It seems like the growing consensus on the left is that Elizabeth Warren is the most likely Democrat nominee for president in 2020. While here far left economics and penchant for promising free stuff that someone else bought appeals to the Democrat base, she comes with a lot of weaknesses. Not the least of which is the fact that for some 40 years she misrepresented herself as someone of American Indian heritage…those high cheekbones are a tell, donchaknow…and used that alleged ethnicity for what, to the casual observer, looks like personal advancement.
Lest you think this misrepresentation was innocent and accidental, it wasn’t. On her Texas Bar application, Warren, in her own handwriting, declares herself to be American Indian.
Here is the form Elizabeth Warren filled out for the State Bar of Texas claiming American Indian heritage. pic.twitter.com/VwHifS7BCL
— Amy Gardner (@AmyEGardner) February 6, 2019
From 1985 through 1996, the American Association of Law Schools directory, this is the comprehensive directory of law school professors, listed Warren as American Indian. She would have had to vet her personal entry at some point.
In 1996, the Harvard Crimson quotes the Harvard Law spokesman touting Warren as an American Indian faculty member.
After some months of being ridiculed as “Pocahontas” by President Trump (I really wish Trump had called her “Fauxcahontas” just to evade the whole “ethnic slur” bullsh**), she finally broke down and took a DNA test. She claimed vindication.
By the way, @realDonaldTrump: Remember saying on 7/5 that you’d give $1M to a charity of my choice if my DNA showed Native American ancestry? I remember – and here's the verdict. Please send the check to the National Indigenous Women’s Resource Center: https://t.co/I6YQ9hf7Tv pic.twitter.com/J4gBamaeeo
— Elizabeth Warren (@ewarren) October 15, 2018
My family (including Fox News-watchers) sat together and talked about what they think of @realDonaldTrump’s attacks on our heritage. And yes, a famous geneticist analyzed my DNA and concluded that it contains Native American ancestry. pic.twitter.com/r3SNzP22f8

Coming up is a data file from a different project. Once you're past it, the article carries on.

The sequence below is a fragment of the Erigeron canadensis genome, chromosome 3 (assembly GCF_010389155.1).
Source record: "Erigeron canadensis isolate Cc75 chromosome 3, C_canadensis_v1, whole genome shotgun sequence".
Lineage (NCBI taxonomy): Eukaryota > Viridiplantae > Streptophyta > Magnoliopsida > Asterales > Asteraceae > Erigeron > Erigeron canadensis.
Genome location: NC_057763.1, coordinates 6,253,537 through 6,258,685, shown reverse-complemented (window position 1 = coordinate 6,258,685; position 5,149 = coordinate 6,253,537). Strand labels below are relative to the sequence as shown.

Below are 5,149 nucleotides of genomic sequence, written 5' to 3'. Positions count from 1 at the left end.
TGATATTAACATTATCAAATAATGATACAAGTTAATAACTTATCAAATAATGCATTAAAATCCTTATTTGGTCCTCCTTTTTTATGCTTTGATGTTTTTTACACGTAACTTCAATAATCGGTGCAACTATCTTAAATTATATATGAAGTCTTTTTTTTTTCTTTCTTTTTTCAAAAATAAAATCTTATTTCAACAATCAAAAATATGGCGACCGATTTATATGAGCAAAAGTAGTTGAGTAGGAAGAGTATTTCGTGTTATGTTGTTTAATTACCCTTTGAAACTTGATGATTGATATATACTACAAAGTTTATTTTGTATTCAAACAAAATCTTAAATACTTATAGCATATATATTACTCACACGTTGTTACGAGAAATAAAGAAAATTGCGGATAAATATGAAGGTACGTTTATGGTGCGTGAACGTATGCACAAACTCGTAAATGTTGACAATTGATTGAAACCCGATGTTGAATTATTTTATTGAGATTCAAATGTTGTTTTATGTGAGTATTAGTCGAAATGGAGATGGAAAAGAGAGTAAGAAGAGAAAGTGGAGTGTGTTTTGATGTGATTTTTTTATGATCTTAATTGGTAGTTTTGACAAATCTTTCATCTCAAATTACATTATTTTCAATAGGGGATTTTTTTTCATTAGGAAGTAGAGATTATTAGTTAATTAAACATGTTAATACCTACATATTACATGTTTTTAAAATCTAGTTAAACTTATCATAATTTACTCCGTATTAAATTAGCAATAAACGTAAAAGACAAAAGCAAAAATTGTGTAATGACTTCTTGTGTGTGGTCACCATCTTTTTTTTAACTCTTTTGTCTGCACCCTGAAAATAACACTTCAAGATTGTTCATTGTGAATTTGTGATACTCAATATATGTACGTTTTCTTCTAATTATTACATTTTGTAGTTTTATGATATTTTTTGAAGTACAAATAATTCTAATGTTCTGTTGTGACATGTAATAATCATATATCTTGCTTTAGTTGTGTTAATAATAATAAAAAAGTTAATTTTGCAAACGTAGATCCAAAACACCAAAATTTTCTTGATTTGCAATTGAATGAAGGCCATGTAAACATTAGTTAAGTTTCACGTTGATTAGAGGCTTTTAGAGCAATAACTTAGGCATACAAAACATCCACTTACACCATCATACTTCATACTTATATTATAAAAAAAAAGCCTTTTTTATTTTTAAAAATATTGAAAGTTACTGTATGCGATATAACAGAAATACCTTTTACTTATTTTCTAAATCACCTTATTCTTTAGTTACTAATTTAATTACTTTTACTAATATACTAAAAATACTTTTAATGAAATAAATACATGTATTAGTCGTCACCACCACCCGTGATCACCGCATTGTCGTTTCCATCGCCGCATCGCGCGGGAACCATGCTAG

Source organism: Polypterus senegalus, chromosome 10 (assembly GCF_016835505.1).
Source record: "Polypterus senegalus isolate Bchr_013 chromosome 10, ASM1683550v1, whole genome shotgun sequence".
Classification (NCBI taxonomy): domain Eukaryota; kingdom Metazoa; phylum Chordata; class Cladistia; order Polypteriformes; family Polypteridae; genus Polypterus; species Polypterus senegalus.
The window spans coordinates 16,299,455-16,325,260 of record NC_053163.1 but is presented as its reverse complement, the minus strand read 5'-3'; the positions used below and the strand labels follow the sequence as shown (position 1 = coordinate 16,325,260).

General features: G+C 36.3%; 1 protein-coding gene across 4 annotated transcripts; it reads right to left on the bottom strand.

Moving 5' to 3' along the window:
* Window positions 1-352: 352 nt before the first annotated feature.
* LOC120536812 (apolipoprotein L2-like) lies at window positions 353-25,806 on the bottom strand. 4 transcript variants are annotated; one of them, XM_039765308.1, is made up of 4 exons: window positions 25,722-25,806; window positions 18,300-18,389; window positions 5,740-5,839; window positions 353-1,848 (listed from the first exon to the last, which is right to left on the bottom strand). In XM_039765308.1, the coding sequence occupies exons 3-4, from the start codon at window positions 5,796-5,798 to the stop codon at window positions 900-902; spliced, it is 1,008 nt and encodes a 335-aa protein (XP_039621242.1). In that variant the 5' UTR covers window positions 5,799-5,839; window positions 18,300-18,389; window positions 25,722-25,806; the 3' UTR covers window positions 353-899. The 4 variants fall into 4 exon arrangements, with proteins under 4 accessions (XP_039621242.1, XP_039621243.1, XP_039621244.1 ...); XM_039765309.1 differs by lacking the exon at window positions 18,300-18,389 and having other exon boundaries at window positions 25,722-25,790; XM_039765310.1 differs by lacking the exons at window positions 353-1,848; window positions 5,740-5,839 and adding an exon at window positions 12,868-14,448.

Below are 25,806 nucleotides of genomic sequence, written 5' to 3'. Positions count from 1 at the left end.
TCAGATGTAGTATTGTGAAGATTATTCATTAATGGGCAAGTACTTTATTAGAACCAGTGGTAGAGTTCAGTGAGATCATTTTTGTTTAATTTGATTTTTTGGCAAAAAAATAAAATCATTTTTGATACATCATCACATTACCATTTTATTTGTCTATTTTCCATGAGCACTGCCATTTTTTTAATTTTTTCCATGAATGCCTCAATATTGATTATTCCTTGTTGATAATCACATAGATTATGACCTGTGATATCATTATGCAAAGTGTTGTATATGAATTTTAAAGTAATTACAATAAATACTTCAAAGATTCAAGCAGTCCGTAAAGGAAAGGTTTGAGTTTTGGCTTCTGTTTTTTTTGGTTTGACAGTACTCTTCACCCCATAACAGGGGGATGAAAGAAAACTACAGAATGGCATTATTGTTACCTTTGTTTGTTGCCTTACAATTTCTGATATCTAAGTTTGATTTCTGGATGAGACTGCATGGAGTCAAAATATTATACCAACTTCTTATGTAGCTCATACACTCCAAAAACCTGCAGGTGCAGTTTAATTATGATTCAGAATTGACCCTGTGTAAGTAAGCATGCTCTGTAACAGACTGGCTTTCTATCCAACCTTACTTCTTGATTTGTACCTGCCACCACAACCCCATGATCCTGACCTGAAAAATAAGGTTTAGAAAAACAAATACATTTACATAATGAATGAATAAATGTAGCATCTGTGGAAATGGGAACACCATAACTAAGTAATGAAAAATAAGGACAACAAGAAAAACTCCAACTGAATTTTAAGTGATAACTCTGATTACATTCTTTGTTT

— Elizabeth Warren (@ewarren) October 15, 2018
The results were comical. Somewhere between 6 and 10 generations ago she had one American Indian forebear probably indicating the person lived no later then the mid-18th century.
What should have been the final straw came when the Cherokees, themselves, called bullsh** on Warren’s claims.
Cherokee Nation statement: "Senator Warren is undermining tribal interests with her continued claims of tribal heritage." pic.twitter.com/qkMOAJZpsc
— Eric Bradner (@ericbradner) October 15, 2018
But Warren doubled down by placing the documents and video on her campaign website convinced, rightfully, that her rather stupid supporters would go along with whatever she said.
Now the campaign has quietly scrubbed (with a brush??) the website of all mention of the DNA test.
CNN reported Sunday that the campaign planned to scrub sections of Warren’s website dealing with her heritage as part of a reboot of her campaign. The change appears to have been made by Monday, though the content remains viewable on the Internet Wayback Machine.
According to CNN, Warren has met with Native American leaders, and has apologize in private for over-stating her ancestry claims.
As part of her campaign reset, Warren addressed the scandal during a speech Monday at a Native American forum in Sioux City.
“I am sorry for harm I have caused. I have listened and I have learned a lot, and I am grateful for the many conversations that we’ve had together,” she said.
Elizabeth Warren, at a Native American forum: "Like anyone who's been honest with themselves, I know that I have made mistakes. I am sorry for a harm I have caused. I have listened and I have learned a lot and I am grateful for the many conversations that we've had together."
— Kyle Griffin (@kylegriffin1) August 19, 2019
Native American Forum Attendee to MSNBC: "Is Elizabeth Warren going to be a woman of color now?” pic.twitter.com/CGC0mZW7q4
— Arthur Schwartz (@ArthurSchwartz) August 19, 2019
Even after her claims of Native American ancestry, Elizabeth Warren was met with a standing ovation when she took the stage https://t.co/qEiyVxGF1i
— NYT Politics (@nytpolitics) August 19, 2019
Given the entire parade of numbskullery that led to Warren being exposed as a fraud did she really think that a public mea culpa and a ritualistic banishment of her claims from her website going to prevent President Trump and his surrogates and the rest of us from making her grifting off a lie an issue? Not hardly. The fact that she erased the information simply makes it seem much more like a deliberate deception instead of an accident.
Ultimately, what the folks at this forum think doesn’t mean a lot. American Indians don’t hold the electoral balance of power in any statewide election. The people who are going to decide if this matters are the average voters who understand exactly why Elizabeth Warren did what she did. I don’t think they’ll be cheering.